This morning Ma & sister Amanda went down to see Bro. Jno. carrying his provisions &clothes. Jose Turner came in William's barouche and is staying with Rosa. Mr. Watterson, a Confederate prisoner who had taken the oath came up on the cars, said he thought Bro. Jno. would be paroled &come up tomorrow. He ate dinner with us, seems very polite, & quite intelligent & if he hadn't taken the oath, I would think him quite nice. I must confess to be crowded into the filthy jail, filled with vermine [sic], with little air, scarcely food to sustain life, & then threatened if they did not take it they would be forced in their cells, or else lose their life. It is awful to think of those low born Yankees (Andy Johnson at the head of them) acting towards our men so cruelly. The Yankees did not succeed in taking a single one of our men prisoners last night; but bringing 19 citizens, old & young, making no exceptions, & when the ladies sent the poor men their dinners, the Yankees ate it up & sent word it was very nice, that they enjoyed it. I hope it will make the last one of them sick. Mr. Joe Ewing is among the number of prisoners. Our little army outside of town[3] numbers 75, but the Yankees did not get to see them. Prisy seems intensely gratified whenever she hears any bad news for our army & quite angry when we rejoice over bad news over the Yankees. I understand the Union men are getting considerably frightened.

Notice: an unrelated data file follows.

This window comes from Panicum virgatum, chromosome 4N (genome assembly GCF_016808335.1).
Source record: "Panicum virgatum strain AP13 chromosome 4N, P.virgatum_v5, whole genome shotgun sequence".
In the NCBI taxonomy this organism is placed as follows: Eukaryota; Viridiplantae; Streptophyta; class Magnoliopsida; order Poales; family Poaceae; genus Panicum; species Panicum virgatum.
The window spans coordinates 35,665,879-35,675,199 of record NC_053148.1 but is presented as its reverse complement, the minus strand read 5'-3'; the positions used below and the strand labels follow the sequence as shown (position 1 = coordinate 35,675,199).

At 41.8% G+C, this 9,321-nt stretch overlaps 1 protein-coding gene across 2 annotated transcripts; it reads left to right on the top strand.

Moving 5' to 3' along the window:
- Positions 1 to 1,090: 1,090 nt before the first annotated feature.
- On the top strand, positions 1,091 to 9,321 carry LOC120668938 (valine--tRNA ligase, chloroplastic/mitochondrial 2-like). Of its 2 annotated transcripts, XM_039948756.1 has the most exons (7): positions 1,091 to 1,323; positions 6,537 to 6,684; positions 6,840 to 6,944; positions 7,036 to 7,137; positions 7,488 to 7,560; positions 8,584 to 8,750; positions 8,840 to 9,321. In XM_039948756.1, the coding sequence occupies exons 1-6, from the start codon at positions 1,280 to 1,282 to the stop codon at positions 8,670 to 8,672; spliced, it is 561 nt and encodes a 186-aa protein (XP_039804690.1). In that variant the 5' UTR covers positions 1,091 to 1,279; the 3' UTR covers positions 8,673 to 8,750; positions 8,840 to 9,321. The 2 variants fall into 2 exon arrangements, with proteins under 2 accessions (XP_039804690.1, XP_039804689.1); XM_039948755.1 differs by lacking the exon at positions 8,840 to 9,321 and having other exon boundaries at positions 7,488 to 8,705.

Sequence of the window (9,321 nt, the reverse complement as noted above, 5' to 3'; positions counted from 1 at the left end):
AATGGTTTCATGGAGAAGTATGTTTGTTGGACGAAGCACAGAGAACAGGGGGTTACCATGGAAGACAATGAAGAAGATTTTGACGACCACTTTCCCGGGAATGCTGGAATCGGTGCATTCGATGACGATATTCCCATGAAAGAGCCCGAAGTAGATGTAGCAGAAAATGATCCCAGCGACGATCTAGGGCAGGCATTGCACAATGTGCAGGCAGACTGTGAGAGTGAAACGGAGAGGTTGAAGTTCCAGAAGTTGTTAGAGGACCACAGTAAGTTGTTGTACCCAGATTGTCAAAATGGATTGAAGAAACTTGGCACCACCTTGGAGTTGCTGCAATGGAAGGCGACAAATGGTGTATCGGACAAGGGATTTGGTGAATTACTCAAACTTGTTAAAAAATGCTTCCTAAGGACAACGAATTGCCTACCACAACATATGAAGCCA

Kate Carney Diary, July 8, 1862.

        8, Objections to the Oath of Allegiance in the Bluff City

The Oath of Allegiance at Memphis.

The Memphis Avalanche finds serious fault with the form of the oath of allegiance prescribed by Gen. Grant. It says it has been taken by but comparatively few of the old merchants, citizens, and property-holders. The objections are thus stated: